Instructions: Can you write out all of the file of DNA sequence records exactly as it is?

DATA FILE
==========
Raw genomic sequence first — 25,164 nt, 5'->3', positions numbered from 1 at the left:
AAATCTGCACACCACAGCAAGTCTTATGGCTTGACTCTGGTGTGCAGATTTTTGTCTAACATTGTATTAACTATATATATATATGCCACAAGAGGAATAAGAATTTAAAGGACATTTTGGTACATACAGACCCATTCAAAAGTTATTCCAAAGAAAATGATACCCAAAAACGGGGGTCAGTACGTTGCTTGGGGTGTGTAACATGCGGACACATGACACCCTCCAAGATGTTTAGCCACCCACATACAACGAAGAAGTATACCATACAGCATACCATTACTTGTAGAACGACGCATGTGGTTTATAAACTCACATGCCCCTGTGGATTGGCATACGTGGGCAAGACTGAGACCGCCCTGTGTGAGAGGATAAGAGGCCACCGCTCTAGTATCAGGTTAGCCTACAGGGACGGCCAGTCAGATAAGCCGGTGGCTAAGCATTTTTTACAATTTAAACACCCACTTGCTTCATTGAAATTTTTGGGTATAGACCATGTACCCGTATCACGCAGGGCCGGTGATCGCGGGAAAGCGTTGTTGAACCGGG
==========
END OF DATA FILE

Raw genomic sequence first — 25,164 nt, 5'->3', positions numbered from 1 at the left:
AAATCTGCACACCACAGCAAGTCTTATGGCTTGACTCTGGTGTGCAGATTTTTGTCTAACATTGTATTAACTATATATATATATGCCACAAGAGGAATAAGAATTTAAAGGACATTTTGGTACATACAGACCCATTCAAAAGTTATTCCAAAGAAAATGATACCCAAAAACGGGGGTCAGTACGTTGCTTGGGGTGTGTAACATGCGGACACATGACACCCTCCAAGATGTTTAGCCACCCACATACAACGAAGAAGTATACCATACAGCATACCATTACTTGTAGAACGACGCATGTGGTTTATAAACTCACATGCCCCTGTGGATTGGCATACGTGGGCAAGACTGAGACCGCCCTGTGTGAGAGGATAAGAGGCCACCGCTCTAGTATCAGGTTAGCCTACAGGGACGGCCAGTCAGATAAGCCGGTGGCTAAGCATTTTTTACAATTTAAACACCCACTTGCTTCATTGAAATTTTTGGGTATAGACCATGTACCCGTATCACGCAGGGCCGGTGATCGCGGGAAAGCGTTGTTGAACCGGG